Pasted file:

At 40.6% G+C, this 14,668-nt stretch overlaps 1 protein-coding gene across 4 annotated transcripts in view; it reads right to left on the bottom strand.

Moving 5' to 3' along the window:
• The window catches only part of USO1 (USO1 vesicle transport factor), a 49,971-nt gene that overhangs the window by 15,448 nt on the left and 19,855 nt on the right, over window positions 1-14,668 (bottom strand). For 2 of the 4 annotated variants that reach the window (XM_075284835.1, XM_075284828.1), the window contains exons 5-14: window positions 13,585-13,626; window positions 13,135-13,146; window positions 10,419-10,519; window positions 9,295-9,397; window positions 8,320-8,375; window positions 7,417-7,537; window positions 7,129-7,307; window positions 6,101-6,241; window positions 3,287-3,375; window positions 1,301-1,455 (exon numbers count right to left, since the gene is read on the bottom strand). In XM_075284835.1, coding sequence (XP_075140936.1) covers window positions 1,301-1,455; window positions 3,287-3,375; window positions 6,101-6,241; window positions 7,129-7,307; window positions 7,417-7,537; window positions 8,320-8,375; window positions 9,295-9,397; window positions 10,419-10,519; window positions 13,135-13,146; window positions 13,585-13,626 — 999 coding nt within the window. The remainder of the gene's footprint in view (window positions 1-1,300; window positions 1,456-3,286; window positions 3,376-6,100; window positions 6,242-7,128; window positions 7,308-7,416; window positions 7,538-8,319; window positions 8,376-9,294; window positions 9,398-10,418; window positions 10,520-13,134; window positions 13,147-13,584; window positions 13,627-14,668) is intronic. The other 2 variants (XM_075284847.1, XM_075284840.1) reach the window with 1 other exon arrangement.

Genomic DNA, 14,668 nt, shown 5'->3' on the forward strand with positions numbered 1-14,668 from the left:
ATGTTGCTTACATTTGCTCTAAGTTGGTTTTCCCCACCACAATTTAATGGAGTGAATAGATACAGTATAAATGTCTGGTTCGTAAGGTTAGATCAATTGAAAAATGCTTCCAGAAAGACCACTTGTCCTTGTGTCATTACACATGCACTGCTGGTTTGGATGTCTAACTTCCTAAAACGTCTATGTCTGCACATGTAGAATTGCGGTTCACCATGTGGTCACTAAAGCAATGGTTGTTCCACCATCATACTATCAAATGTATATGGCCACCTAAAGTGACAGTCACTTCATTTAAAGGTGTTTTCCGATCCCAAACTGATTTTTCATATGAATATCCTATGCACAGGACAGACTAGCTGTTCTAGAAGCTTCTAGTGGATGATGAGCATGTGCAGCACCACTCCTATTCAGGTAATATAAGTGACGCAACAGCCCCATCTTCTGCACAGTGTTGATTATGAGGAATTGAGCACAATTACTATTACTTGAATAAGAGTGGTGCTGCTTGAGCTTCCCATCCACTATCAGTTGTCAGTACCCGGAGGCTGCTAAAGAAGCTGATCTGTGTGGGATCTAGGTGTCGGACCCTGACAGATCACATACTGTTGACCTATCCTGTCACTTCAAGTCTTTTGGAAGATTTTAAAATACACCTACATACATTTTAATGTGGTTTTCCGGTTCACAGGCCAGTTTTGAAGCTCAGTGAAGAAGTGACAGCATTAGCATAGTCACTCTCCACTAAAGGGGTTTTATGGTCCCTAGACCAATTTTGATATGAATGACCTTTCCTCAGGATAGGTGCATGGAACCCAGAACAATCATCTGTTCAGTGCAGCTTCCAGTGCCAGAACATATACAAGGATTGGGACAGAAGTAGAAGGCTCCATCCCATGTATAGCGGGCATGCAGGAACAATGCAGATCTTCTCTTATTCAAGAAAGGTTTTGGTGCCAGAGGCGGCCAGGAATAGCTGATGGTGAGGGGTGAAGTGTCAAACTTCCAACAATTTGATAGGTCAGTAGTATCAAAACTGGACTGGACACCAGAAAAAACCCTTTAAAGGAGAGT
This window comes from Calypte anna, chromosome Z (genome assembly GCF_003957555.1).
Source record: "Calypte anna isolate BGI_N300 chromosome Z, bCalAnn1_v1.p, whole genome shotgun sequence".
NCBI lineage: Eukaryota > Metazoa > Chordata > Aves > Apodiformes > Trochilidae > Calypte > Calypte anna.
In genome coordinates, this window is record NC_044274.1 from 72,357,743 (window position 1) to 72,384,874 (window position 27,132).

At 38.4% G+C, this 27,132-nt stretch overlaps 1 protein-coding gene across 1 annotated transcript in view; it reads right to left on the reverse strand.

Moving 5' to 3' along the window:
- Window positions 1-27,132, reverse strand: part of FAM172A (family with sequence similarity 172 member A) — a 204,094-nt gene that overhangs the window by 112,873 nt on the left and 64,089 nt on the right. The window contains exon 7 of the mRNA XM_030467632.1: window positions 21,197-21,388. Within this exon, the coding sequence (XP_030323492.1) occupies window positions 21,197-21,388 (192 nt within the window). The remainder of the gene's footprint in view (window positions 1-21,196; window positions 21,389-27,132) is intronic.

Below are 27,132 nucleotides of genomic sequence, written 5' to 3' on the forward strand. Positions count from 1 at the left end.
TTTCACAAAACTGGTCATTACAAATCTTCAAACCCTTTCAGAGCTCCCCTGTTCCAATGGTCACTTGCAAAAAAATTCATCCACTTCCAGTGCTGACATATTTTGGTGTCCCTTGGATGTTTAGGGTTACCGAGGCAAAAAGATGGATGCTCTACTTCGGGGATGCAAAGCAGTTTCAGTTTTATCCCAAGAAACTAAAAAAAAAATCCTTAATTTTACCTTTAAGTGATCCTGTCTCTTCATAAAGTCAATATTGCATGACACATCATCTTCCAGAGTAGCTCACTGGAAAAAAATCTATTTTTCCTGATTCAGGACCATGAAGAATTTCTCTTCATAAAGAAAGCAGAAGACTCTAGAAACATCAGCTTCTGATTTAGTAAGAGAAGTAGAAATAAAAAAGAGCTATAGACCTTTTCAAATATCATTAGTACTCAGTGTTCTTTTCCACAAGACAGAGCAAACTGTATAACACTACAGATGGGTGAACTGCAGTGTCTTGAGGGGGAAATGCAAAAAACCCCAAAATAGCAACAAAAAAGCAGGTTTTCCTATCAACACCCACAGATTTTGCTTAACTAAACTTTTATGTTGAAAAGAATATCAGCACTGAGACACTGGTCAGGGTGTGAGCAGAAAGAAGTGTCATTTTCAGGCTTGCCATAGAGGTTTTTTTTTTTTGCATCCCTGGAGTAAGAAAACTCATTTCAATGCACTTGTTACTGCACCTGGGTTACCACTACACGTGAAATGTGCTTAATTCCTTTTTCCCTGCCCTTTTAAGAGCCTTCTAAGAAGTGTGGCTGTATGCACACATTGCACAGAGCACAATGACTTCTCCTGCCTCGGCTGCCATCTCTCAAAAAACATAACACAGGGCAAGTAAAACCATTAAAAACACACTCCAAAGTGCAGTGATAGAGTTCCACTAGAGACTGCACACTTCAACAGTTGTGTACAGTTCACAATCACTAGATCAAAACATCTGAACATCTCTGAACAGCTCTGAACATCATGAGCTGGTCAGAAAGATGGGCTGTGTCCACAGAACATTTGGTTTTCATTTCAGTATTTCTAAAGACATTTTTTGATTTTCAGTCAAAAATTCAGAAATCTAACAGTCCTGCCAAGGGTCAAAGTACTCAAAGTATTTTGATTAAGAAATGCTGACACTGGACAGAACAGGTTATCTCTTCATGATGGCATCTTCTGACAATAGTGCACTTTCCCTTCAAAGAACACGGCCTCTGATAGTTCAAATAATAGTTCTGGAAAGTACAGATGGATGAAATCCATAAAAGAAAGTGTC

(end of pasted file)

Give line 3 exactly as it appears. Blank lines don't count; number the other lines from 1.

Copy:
• The window catches only part of USO1 (USO1 vesicle transport factor), a 49,971-nt gene that overhangs the window by 15,448 nt on the left and 19,855 nt on the right, over window positions 1-14,668 (bottom strand). For 2 of the 4 annotated variants that reach the window (XM_075284835.1, XM_075284828.1), the window contains exons 5-14: window positions 13,585-13,626; window positions 13,135-13,146; window positions 10,419-10,519; window positions 9,295-9,397; window positions 8,320-8,375; window positions 7,417-7,537; window positions 7,129-7,307; window positions 6,101-6,241; window positions 3,287-3,375; window positions 1,301-1,455 (exon numbers count right to left, since the gene is read on the bottom strand). In XM_075284835.1, coding sequence (XP_075140936.1) covers window positions 1,301-1,455; window positions 3,287-3,375; window positions 6,101-6,241; window positions 7,129-7,307; window positions 7,417-7,537; window positions 8,320-8,375; window positions 9,295-9,397; window positions 10,419-10,519; window positions 13,135-13,146; window positions 13,585-13,626 — 999 coding nt within the window. The remainder of the gene's footprint in view (window positions 1-1,300; window positions 1,456-3,286; window positions 3,376-6,100; window positions 6,242-7,128; window positions 7,308-7,416; window positions 7,538-8,319; window positions 8,376-9,294; window positions 9,398-10,418; window positions 10,520-13,134; window positions 13,147-13,584; window positions 13,627-14,668) is intronic. The other 2 variants (XM_075284847.1, XM_075284840.1) reach the window with 1 other exon arrangement.